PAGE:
An abuse of science – concealing fracking’s radioactive footprint
8th July 2014
A new scientific paper presents the radiation produced by fracking as ‘natural’ and harmless. But it’s based on sketchy data, hyperbolic statistics and questionable assumptions, writes Paul Mobbs. Is it an attempt to stifle an essential public debate?
That this paper passed the peer review process should raise concerns about the level of scrutiny to which such studies are subjected.
As the facts about unconventional gas emerge around the globe the UK Government and the on-shore oil and gas industry have been pulling-down the shutters on their grand project. Increasingly reports are “being seen to be written rather than written to be seen”.
For example, last week Public Health England launched the final version of their report on shale gas and health – on the same day that the Jimmy Saville inquiry results were reported. That pretty much ensured there would be no room in the schedules for any critical analysis of it.
As Government and industry have retreated into their ideological comfort zone, avoiding public debate on these issues, their defence of unconventional oil and gas policy has become increasingly tenuous.
Criminal scientific negligence
In the face of the evidence now available, they are acting in blind ignorance of the facts we can established from other nations where unconventional oil and gas are being exploited on a large scale. In my view, that indifference to the evidence is such that it could be considered criminally negligent.
The most recent addition to the Government’s Pantheon of misinformation emerged last week. With little fanfare, Durham University issued a press release to publicise a new research paper from the ‘ReFINE’ project – a.k.a. Researching Fracking IN Europe, a joint academic, Government and industry project to research the impacts of unconventional oil and gas.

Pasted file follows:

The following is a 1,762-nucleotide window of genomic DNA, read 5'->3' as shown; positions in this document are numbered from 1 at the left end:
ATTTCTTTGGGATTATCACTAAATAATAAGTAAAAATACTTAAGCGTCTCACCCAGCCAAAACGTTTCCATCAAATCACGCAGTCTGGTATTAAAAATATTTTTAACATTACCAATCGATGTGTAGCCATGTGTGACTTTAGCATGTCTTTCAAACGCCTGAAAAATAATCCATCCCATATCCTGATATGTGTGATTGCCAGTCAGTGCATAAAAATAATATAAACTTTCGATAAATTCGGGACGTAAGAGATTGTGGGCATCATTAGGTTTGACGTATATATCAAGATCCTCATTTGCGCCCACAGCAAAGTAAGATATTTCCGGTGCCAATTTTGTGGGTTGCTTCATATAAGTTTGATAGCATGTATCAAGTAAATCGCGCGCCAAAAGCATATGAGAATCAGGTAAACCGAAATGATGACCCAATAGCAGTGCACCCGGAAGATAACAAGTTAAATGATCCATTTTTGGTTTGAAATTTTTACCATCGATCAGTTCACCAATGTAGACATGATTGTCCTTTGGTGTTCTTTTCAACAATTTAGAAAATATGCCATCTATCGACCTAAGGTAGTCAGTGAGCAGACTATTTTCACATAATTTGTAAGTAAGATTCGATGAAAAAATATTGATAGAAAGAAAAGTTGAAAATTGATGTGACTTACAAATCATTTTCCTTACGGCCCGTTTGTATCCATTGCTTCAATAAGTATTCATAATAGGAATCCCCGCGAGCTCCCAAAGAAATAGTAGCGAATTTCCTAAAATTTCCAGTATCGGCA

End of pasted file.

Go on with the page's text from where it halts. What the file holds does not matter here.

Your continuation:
Its title: ‘Research finds fracking would increase water radioactivity but would not pose a threat to public health’.
‘Within the natural range’
I was immediately suspicious since recent research has found the opposite, so I downloaded the paper. They were in such a hurry to get it into the public domain they hadn’t even waited for the journal, who had just accepted it, to typeset it for publication. The PDF file was the raw copy which the journal’s peer reviewers had just approved.
And what did the paper say? Nothing. Or rather, nothing which could be readily verified as accurate.
Let’s begin (where else?) with their concluding remarks:
“This study shows that shale gas exploitation will result in increased flux of radioactive elements to controlled waters including to surface water bodies.
“However, it is clear that fluxes are within range of those that might be experienced elsewhere in the world from use of natural groundwaters; lower than other discharges even from the non-nuclear sector; and lower than those from other energy production including both conventional offshore oil and gas production.”
‘Natural’ does not mean ‘healthy’
Now what do the mean by “natural groundwaters”?
They don’t mean the local groundwater springs of Lancashire. They’re quoting levels of radioactivity found in a very few ‘radioactive springs’. For example: the spas of Andalusia in Spain; or the historic hot springs on the Greek island of Ikaria, where workers in the spas can receive radiation exposures which wouldn’t be allowed in the nuclear industry.
Such ‘naturally’ toxic environments are rare; and highly radioactive springs are also the rare exception, not the rule. They occur in a few locations, mostly in geological subduction zones – such as in the Southern Mediterranean.
That’s the problem with the word ‘natural’. From naturally toxic soils, to volcanic caves with acidic atmospheres which dissolve your lungs, the world contains many ‘natural’ wonders which are quite harmful to humans.
There’s even a geological strata in Gabon which is so rich in uranium that when, millions of years ago, groundwater flowed through the rock it underwent natural nuclear fission. A fact which the nuclear industry played upon during the 1980s to try and greenwash nuclear power as a ‘natural’ technology.
The Durham paper uses these exceptions to justify the rule. In reality, most of the groundwater springs around the world produce perfectly drinkable water, low in radioactivity and harmful dissolved minerals. This fact, and the impact of the produced water from fracked wells, was alluded to in the Durham paper: